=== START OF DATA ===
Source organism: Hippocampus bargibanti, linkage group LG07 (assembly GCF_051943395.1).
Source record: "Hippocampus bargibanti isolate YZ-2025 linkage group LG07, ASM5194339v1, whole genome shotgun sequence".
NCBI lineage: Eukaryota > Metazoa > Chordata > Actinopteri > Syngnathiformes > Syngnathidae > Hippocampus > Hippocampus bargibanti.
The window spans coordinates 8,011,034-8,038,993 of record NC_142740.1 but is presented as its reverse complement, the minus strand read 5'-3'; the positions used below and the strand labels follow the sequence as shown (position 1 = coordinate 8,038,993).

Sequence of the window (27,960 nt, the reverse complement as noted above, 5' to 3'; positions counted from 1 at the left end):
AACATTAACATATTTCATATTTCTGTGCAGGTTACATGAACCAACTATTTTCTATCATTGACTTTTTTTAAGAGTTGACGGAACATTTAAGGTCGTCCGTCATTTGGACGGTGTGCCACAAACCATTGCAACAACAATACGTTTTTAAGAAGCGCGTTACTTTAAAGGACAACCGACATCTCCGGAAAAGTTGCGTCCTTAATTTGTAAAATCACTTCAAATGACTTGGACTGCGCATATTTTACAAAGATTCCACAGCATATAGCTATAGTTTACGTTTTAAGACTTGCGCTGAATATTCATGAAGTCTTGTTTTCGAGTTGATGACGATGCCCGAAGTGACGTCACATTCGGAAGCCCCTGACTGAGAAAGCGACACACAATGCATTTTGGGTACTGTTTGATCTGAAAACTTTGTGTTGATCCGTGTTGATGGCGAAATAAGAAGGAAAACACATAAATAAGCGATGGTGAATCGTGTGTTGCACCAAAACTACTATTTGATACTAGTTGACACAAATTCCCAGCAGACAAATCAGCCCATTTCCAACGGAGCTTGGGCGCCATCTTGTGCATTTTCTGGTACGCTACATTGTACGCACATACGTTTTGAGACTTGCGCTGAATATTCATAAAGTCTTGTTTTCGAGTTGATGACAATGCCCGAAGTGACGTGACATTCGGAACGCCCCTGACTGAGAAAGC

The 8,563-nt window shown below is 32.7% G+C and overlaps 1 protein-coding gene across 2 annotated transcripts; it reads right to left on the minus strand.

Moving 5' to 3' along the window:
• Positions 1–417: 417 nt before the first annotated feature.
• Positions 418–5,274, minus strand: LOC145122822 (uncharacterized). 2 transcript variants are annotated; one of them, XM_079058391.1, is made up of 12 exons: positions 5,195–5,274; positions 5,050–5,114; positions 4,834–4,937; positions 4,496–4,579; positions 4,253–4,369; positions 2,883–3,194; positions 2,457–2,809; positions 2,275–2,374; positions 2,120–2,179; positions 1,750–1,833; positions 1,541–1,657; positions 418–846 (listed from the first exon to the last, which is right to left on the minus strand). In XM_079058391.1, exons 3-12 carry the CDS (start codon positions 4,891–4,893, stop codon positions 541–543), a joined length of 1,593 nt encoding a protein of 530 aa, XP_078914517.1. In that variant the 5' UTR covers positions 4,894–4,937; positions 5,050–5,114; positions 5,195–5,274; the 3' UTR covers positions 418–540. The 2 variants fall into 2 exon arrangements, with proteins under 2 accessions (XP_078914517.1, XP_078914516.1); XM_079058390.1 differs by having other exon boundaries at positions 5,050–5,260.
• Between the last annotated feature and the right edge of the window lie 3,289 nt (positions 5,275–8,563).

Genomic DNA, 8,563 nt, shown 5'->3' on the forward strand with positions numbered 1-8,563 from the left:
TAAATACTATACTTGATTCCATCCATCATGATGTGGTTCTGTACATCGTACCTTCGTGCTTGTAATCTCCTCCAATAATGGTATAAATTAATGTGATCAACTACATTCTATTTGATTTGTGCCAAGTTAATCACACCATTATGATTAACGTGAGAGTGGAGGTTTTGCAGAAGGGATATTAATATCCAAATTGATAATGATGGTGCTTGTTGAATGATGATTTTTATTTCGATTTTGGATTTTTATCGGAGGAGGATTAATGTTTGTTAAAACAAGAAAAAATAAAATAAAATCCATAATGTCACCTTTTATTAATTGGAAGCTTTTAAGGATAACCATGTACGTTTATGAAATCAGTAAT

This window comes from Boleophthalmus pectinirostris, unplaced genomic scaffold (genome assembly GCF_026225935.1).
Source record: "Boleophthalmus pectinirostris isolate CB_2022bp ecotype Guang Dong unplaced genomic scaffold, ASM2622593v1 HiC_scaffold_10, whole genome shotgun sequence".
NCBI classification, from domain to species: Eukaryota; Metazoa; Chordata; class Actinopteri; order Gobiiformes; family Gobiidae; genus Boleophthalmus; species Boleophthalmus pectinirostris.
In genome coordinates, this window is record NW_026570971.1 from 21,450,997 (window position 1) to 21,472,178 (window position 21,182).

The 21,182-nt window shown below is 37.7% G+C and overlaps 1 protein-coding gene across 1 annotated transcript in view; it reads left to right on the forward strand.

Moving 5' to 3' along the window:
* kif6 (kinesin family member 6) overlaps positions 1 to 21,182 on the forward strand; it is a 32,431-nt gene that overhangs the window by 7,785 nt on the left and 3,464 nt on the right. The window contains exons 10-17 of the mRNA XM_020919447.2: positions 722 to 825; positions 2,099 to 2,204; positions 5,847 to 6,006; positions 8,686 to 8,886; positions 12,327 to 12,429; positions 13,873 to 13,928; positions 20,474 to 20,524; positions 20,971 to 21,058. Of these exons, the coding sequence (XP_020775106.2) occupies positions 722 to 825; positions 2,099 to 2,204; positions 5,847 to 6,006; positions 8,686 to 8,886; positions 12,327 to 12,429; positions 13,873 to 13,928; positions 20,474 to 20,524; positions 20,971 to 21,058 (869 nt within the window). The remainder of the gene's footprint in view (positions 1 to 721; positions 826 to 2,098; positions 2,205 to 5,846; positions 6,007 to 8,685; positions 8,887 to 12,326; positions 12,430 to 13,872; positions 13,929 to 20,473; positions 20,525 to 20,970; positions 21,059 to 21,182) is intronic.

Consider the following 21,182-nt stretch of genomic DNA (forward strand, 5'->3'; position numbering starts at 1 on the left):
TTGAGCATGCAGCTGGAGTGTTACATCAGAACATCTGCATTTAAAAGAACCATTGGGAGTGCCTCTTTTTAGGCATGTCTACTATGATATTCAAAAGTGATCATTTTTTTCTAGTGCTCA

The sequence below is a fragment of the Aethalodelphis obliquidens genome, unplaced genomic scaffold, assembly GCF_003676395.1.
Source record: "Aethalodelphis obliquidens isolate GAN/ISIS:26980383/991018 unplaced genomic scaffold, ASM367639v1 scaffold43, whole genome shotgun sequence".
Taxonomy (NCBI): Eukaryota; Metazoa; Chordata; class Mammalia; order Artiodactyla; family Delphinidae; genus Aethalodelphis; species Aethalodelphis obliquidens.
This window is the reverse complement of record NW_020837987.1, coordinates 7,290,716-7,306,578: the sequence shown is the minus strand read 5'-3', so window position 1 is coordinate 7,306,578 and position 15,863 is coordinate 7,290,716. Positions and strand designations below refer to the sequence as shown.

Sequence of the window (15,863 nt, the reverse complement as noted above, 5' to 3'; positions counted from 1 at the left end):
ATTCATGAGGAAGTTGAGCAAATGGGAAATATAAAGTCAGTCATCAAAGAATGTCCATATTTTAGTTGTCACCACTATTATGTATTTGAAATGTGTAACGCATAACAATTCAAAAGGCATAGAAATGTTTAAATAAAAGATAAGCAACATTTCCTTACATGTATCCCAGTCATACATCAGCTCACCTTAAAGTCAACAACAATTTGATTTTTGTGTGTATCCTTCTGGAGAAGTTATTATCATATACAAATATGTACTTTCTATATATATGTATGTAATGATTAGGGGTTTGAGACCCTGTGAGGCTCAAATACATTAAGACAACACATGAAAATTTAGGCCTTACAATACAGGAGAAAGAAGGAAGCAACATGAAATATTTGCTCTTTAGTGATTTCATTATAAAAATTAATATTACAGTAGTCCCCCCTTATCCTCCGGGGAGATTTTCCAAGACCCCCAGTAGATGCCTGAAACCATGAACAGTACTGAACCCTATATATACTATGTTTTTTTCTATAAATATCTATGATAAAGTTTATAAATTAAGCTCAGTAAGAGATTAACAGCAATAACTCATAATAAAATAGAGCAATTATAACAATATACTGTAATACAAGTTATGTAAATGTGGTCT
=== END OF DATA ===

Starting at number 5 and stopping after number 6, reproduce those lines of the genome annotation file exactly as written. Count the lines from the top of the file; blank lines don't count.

Sequence of the window (27,960 nt, the reverse complement as noted above, 5' to 3'; positions counted from 1 at the left end):
AACATTAACATATTTCATATTTCTGTGCAGGTTACATGAACCAACTATTTTCTATCATTGACTTTTTTTAAGAGTTGACGGAACATTTAAGGTCGTCCGTCATTTGGACGGTGTGCCACAAACCATTGCAACAACAATACGTTTTTAAGAAGCGCGTTACTTTAAAGGACAACCGACATCTCCGGAAAAGTTGCGTCCTTAATTTGTAAAATCACTTCAAATGACTTGGACTGCGCATATTTTACAAAGATTCCACAGCATATAGCTATAGTTTACGTTTTAAGACTTGCGCTGAATATTCATGAAGTCTTGTTTTCGAGTTGATGACGATGCCCGAAGTGACGTCACATTCGGAAGCCCCTGACTGAGAAAGCGACACACAATGCATTTTGGGTACTGTTTGATCTGAAAACTTTGTGTTGATCCGTGTTGATGGCGAAATAAGAAGGAAAACACATAAATAAGCGATGGTGAATCGTGTGTTGCACCAAAACTACTATTTGATACTAGTTGACACAAATTCCCAGCAGACAAATCAGCCCATTTCCAACGGAGCTTGGGCGCCATCTTGTGCATTTTCTGGTACGCTACATTGTACGCACATACGTTTTGAGACTTGCGCTGAATATTCATAAAGTCTTGTTTTCGAGTTGATGACAATGCCCGAAGTGACGTGACATTCGGAACGCCCCTGACTGAGAAAGC